Womens Health

Making IUI A Success

Tricky Process

Intrauterine Insemination, or IUI, is a very tricky process and so many things have to go right to make it work. One of the main issues is that you will need to be monitored for signs that ovulation is near. This is sometimes done with a transvaginal ultrasound, a machine that helps your doctor to see your ovaries and egg growth progress. At other times, the monitoring process is done at home by the patient, using an at home kit that can predict ovulation by analyzing your urine.

Trigger Ovulation

Just prior to ovulation, the body releases luteinizing hormone (LH). If your ovulation cycle is normal, you can have insemination the day after this surge of LH. However, if you are being treated with medications that help induce ovulation, it's possible your physician will decide to give you an injection of human chorionic gonadotropin (hCG) to trigger ovulation. The insemination will be performed the next day.

Human chorionic gonadotropin (hCG) is a hormone that serves to stimulate egg growth and bring on ovulation. An injection of hCG is useful in the case where women aren't able to grow enough egg follicles. The eggs are released within 30-40 hours after the hormone is administered. Treatment with hCG assures that an egg will be present inside the ovary at the time of the IUI procedure.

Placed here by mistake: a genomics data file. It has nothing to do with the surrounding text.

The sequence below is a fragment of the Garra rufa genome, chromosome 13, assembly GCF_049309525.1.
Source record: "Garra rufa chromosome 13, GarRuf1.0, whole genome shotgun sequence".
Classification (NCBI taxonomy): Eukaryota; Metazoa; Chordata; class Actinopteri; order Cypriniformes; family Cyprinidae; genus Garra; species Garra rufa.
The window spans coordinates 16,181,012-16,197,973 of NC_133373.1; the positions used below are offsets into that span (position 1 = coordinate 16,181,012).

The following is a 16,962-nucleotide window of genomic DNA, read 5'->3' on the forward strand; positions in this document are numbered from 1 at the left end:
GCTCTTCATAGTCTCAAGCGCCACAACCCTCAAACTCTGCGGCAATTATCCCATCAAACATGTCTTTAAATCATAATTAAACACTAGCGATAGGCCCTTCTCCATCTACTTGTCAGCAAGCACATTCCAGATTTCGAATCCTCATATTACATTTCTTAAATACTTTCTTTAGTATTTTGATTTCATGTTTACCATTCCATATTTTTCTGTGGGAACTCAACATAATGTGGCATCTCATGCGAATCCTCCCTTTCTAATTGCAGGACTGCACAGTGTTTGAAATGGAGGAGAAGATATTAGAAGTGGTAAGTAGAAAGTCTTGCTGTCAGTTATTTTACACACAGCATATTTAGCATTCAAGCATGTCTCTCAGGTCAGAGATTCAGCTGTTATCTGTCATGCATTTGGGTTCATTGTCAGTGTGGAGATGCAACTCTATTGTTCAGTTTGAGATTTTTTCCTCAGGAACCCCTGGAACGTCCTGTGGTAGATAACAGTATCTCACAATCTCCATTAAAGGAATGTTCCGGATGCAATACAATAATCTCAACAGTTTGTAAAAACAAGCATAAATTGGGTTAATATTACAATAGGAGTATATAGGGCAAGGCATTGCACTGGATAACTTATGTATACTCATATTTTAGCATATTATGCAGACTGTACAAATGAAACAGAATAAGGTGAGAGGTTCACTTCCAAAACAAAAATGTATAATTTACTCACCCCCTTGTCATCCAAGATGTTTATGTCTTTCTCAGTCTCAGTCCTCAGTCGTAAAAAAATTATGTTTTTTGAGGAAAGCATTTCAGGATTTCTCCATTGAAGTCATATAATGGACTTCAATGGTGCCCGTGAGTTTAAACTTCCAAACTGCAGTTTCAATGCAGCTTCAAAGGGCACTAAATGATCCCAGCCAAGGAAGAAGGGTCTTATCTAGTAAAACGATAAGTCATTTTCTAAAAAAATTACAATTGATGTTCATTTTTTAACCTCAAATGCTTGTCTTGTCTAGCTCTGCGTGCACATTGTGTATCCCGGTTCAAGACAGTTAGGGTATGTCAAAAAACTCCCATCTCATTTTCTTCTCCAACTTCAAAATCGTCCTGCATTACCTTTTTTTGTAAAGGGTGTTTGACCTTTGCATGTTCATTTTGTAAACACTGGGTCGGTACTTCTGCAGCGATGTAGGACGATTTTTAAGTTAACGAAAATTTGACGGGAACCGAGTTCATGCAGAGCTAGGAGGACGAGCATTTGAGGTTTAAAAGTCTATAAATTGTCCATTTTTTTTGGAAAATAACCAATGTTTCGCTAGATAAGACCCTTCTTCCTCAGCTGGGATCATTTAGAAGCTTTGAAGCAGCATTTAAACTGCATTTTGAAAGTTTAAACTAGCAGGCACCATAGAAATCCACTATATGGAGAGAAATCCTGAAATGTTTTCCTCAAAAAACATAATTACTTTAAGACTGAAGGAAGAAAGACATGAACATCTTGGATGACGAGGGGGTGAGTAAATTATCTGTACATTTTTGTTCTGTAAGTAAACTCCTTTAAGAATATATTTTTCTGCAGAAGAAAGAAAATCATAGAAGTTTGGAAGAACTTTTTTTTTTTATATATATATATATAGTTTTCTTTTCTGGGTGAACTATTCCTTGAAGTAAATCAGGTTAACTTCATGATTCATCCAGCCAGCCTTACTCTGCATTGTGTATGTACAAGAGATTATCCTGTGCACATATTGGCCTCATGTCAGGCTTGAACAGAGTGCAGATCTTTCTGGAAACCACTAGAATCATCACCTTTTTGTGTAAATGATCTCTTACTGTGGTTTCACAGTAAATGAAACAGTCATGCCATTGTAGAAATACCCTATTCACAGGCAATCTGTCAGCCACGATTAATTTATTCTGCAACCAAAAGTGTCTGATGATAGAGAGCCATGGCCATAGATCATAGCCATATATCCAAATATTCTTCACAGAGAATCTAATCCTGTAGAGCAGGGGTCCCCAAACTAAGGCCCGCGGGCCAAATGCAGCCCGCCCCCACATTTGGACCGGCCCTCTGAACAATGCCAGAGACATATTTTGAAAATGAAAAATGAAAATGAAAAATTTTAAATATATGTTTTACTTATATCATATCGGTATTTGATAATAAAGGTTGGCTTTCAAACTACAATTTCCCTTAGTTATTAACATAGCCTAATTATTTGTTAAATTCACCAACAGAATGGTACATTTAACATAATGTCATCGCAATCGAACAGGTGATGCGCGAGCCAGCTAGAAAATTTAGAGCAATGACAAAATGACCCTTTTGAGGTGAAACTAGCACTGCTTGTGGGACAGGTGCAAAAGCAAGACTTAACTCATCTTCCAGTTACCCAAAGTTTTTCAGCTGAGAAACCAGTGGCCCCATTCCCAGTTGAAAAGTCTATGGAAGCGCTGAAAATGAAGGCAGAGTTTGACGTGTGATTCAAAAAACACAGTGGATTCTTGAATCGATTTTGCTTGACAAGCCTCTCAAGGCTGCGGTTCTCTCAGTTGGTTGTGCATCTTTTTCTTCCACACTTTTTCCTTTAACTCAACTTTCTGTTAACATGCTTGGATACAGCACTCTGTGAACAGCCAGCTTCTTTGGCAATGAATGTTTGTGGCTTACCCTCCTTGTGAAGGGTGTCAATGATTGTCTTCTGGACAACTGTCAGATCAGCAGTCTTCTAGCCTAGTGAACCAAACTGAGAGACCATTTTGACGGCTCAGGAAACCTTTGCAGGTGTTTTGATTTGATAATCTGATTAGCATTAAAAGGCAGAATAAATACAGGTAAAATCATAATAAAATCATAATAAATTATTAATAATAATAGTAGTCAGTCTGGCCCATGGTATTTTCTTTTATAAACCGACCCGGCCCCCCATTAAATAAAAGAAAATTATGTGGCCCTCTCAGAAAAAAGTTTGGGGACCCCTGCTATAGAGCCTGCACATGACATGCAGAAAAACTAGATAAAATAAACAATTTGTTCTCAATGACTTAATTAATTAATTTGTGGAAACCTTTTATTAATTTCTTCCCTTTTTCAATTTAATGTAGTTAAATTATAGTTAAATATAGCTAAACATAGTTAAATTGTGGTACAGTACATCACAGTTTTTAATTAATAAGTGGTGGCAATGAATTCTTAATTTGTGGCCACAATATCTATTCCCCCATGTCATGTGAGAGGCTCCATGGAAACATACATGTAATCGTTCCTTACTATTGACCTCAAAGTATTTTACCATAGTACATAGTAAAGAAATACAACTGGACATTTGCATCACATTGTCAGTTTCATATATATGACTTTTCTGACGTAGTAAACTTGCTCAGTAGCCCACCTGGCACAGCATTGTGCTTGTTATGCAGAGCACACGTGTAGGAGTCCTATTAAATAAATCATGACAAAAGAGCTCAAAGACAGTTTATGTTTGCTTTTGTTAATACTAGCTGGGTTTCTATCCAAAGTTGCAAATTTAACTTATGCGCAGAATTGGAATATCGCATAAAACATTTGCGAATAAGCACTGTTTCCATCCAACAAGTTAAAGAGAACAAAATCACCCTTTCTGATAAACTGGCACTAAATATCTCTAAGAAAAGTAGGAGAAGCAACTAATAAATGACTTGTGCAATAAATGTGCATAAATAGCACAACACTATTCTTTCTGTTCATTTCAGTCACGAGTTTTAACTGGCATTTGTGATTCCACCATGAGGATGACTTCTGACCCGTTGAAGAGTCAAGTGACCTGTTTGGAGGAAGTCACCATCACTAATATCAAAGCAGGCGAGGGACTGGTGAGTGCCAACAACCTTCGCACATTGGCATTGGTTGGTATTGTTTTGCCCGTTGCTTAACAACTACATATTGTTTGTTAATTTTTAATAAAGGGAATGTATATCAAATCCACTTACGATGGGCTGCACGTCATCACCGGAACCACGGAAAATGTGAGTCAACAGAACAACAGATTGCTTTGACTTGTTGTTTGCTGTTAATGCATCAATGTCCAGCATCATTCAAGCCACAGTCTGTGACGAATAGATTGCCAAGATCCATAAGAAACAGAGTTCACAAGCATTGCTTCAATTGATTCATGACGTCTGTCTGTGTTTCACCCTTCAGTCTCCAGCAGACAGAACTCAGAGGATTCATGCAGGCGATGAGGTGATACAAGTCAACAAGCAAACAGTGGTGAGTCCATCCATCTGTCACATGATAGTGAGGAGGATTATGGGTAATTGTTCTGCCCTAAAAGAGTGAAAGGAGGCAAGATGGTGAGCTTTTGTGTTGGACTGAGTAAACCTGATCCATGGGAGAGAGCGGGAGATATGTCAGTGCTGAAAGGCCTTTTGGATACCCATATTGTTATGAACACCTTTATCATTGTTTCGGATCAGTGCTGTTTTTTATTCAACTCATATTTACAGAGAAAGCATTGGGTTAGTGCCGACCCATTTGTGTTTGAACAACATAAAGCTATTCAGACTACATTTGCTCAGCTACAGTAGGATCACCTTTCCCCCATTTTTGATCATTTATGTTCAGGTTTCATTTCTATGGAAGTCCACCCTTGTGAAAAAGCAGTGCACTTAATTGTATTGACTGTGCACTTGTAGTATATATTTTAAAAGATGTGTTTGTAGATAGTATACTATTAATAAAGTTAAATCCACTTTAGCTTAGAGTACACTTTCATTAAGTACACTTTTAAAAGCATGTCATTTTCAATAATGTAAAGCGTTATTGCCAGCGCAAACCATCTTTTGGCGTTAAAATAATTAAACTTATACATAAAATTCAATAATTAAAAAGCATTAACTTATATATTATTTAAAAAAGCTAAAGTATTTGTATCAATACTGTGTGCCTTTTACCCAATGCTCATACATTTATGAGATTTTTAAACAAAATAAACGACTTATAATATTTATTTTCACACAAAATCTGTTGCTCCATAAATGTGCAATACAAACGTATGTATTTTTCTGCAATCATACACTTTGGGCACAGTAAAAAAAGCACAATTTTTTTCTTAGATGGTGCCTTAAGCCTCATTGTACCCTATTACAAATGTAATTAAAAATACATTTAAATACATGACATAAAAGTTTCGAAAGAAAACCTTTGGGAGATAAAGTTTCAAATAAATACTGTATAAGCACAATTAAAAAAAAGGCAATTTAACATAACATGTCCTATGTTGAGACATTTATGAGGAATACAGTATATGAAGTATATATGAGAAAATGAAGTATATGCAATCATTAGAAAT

Research has shown that the use of ovulation induction agents increases the success rate of IUI by 10%, a significant figure. Ovulation induction agents include clomiphene citrate (Clomid), human chorionic gonadotropin (hCG), or human menopausal gonadotropin (hMG). It's important to note that these agents should not be used in the case where the cause of infertility is unknown. These drugs are useful only in the case where ovulatory dysfunction of one type or another has been diagnosed.

Hostile Mucus

Clomid is the first-line treatment for ovulation induction, since it is inexpensive and easy to administer. Clomid is an oral drug. One of the drawbacks of Clomid treatment is its tendency to thicken the cervical mucus, making it hostile to sperm, so that chances of a successful course of IUI are lowered.  

If Clomid doesn't bring on ovulation, or causes counterproductive side effects, the next line of treatment is the class of drugs known as injectables, because they are administered through injection. In some cases, your doctor may refer you to a reproductive endocrinologist to oversee your treatment with these drugs.


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